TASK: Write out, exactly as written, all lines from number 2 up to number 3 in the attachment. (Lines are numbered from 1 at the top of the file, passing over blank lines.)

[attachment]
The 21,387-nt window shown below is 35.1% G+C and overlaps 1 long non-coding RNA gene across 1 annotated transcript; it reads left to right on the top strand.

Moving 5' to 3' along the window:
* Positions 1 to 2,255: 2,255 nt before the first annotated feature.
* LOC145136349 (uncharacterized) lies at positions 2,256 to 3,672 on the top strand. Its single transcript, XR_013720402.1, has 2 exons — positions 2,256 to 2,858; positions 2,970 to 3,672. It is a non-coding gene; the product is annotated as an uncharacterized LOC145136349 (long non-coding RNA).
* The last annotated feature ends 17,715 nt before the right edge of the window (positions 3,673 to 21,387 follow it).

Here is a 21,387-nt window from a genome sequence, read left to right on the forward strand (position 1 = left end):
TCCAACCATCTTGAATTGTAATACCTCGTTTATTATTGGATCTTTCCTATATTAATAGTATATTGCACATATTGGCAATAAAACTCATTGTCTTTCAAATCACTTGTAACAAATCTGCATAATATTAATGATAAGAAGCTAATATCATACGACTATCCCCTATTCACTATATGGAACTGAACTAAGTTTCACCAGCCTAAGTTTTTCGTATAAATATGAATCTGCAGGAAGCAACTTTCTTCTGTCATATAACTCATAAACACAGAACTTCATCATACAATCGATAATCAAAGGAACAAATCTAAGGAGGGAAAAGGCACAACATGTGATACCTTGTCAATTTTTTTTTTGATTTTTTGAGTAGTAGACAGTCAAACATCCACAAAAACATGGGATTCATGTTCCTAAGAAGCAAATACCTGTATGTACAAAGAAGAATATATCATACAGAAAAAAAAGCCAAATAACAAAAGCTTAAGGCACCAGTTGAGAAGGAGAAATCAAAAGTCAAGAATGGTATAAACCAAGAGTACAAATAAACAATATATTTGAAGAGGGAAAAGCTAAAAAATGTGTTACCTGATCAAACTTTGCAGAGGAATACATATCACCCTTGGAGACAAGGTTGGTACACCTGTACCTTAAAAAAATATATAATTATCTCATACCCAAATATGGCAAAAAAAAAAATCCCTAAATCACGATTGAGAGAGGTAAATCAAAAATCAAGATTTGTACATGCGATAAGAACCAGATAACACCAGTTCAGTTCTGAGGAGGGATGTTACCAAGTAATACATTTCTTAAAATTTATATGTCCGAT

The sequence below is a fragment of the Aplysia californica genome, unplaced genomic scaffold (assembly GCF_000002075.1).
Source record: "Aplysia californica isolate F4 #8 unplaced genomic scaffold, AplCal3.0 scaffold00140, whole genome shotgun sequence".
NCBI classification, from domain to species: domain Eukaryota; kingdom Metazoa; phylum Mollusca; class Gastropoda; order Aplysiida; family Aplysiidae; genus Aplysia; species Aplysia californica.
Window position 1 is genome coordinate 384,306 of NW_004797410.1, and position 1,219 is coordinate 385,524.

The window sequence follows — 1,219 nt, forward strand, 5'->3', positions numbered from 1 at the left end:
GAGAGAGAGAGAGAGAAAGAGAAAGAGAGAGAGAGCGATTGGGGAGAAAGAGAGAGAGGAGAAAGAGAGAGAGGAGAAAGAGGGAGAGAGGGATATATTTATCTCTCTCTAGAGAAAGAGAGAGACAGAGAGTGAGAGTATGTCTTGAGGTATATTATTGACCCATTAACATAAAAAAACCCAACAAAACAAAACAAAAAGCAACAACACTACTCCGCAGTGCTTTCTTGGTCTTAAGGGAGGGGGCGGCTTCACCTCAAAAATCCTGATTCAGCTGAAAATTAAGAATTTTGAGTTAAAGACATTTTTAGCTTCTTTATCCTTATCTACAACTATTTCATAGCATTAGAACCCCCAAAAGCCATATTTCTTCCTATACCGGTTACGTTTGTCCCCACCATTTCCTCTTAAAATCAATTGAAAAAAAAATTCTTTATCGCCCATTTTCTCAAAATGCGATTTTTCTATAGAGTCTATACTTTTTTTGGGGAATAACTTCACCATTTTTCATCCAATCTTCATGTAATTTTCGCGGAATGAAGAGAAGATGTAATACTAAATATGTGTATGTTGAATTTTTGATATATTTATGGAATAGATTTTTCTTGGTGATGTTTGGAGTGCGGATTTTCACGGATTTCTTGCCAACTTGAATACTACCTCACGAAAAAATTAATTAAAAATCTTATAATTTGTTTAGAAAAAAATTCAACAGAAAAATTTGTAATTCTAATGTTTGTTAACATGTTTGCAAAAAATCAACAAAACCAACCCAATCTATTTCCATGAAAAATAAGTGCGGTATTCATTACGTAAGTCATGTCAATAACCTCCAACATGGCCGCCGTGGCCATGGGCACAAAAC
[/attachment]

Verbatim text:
Moving 5' to 3' along the window:
* Positions 1 to 2,255: 2,255 nt before the first annotated feature.